Lively’s Founder on What Victoria’s Secret Does Right and How the DTC Brand’s Approach Differs

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Before launching Lively, a direct-to-consumer lingerie brand, founder and CEO Michelle Cordeiro Grant spent years learning the ins and outs of the business at now-troubled lingerie behemoth Victoria’s Secret.

Cordeiro Grant worked as a director of merchandising at Victoria’s Secret for just over four years, joining the company in October 2008 and leaving in December 2012. Although Victoria’s Secret has become synonymous with poor financials and an outdated marketing strategy in recent years, her years with the company were some of its best. The Victoria’s Secret fashion show hit a broadcast viewership peak in 2010, with 10.4 million tuning in. In that moment, Cordeiro Grant said the brand was “roaring,” with double digit operating income.

Victoria’s Secret was a “such a well-run organization,” Cordeiro Grant said, that even in the aftermath of the 2008 financial crisis because the retailer was able to defy fashion industry trends because of the necessity of their product. Its success is not dependent on being “in style” at any given moment.

“When you think about the categories, lingerie, swimwear and beauty, the margins are high, it’s easy to ship and you gain women’s trust by really doing it well,” she said. “It’s the first layer they put on or the most vulnerable that they are, in a bikini on the beach, so if you can win them there, you can hold on to them really well.”

At the helm of the brand then was Les Wexner, the longtime chief executive of L Brands, Victoria’s Secret’s parent company. Wexner announced his retirement in February, as well as the sale of a majority stake of Victoria’s Secret to private equity firm Sycamore Partners, a deal that may be in question due to the economic havoc wrecked by the ongoing coronavirus pandemic.

Wexner has proven himself to be a controversial figure, particularly over the past year or so, as there have been questions over his relationship with Jeffrey Epstein and accusations over the treatment of women at the brand in a New York Times exposé. But there’s no denying his status as a legend in the retail industry, and Cordeiro Grant the lessons she learned from him were invaluable in building her own company.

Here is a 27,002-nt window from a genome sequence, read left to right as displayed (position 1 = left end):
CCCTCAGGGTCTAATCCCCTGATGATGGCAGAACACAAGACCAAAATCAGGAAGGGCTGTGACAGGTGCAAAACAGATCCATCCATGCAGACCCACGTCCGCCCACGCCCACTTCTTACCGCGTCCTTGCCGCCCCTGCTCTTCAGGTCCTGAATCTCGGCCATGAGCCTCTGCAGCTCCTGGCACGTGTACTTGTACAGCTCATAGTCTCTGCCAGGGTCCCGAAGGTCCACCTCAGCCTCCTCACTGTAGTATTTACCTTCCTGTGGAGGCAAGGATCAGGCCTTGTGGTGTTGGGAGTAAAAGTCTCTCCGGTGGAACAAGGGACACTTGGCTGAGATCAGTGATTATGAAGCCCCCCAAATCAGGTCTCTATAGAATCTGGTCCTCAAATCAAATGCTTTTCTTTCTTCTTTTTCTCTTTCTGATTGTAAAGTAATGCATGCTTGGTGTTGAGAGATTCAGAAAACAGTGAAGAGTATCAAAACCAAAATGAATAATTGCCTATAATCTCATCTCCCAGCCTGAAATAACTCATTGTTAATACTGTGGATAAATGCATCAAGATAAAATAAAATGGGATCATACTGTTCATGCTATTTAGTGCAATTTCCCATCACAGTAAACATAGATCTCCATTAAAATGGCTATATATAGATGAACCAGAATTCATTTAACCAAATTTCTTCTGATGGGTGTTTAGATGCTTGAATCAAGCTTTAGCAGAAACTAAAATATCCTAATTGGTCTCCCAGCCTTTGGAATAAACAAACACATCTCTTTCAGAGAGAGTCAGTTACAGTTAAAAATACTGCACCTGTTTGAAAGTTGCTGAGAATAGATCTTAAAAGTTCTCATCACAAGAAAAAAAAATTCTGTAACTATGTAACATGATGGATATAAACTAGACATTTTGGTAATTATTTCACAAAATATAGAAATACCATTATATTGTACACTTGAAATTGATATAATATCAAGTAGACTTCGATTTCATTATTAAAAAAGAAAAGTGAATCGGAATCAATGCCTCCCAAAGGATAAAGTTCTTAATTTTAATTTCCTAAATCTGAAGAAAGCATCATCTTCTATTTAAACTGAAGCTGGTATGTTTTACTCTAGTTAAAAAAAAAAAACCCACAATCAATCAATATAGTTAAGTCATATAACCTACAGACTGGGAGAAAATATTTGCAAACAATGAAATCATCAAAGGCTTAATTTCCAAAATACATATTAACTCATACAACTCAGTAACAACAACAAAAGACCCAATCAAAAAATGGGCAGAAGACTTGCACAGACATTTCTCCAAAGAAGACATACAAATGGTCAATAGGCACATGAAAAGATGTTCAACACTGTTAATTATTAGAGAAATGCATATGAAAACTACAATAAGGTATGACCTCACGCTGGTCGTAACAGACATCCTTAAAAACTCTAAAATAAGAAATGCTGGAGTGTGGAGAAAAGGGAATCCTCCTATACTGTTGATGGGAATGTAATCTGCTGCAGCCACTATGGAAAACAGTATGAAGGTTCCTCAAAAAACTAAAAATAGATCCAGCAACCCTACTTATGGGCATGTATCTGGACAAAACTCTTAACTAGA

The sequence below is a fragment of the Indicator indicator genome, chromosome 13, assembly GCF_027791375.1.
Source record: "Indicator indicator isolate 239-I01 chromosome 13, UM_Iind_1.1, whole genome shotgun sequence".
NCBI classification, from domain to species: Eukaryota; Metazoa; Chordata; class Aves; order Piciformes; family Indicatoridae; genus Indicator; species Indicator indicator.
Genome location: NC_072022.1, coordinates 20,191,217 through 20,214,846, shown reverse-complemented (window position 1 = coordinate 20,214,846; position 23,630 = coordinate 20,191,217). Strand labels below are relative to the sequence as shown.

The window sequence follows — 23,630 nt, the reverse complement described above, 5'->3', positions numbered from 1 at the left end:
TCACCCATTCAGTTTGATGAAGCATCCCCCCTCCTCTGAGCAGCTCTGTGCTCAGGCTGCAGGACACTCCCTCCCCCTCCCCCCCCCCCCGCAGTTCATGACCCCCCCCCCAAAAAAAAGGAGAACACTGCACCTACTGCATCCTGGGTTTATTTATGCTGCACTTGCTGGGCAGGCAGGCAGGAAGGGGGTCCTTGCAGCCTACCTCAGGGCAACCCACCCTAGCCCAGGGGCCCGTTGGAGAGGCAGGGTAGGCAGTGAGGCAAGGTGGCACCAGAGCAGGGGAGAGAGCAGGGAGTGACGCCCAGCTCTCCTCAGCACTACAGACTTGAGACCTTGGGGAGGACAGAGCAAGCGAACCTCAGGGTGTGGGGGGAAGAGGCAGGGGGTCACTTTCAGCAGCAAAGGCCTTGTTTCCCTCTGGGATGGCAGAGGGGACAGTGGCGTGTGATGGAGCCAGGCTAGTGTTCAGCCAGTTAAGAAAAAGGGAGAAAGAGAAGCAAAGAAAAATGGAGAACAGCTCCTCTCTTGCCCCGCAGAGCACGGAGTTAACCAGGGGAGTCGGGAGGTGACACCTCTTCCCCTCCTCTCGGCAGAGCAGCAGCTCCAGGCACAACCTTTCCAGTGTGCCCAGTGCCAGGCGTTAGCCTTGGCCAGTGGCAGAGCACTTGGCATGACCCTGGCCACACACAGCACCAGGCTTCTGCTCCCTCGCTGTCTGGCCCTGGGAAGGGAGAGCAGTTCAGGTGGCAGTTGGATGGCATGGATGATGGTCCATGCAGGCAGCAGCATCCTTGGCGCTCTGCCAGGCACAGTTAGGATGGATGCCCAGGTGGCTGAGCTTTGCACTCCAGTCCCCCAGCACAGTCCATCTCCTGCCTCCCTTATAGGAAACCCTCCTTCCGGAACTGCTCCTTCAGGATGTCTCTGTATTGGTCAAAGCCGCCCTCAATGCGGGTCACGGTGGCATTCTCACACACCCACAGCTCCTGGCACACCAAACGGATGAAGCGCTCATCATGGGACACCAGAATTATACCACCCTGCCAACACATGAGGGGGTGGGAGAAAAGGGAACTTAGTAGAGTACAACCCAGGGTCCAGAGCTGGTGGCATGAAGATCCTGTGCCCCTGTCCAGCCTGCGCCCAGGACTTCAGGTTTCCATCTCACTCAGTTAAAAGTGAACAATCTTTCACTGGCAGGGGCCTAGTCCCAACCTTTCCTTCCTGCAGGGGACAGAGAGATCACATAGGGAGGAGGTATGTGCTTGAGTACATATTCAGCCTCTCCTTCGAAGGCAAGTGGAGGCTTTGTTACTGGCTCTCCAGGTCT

“He really taught me how to build brands,” she said. His philosophy was to liken the process of building a brand to creating a movie. Models are equivalent to actors, a photoshoot is the set and the copy is the script. And to make the best brand possible, you must first “define who you are and why you exist,” and to be disciplined in that definition and protect it.

That’s certainly the approach people have seen Victoria’s Secret take in its marketing. The brand has always been defined by its sexy, “bombshell” image, its roster of “Angels” and view of lingerie as an instrument of fashion over function. It has fiercely protected that image, even as it’s become less in step with current cultural trends.

There’s no denying that Victoria’s Secret built a recognizable brand. Victoria’s Secret’s reluctance to update its image, Cordeiro Grant said, comes in part from the fact that the brand is so storied, with a brand positioning that’s been around for decades—and for many of those years, it worked.

“When you’re a public company, you’re really driven off comps, shareholders and spreadsheets, and at the end of the day, profit,” she said. “So when you’re doing well you just kind of fall into the rhythm of repeat.”

Near the end of her time at Victoria’s Secret, Cordeiro Grant was beginning to take greater notice of that reluctance to embrace change. The brand’s top products were ones that had been around since the 1990s, and she found that instead of evolving and embracing changes in consumer behavior, like the shift towards athleisure, Victoria’s Secret was “doing the same thing over and over.”

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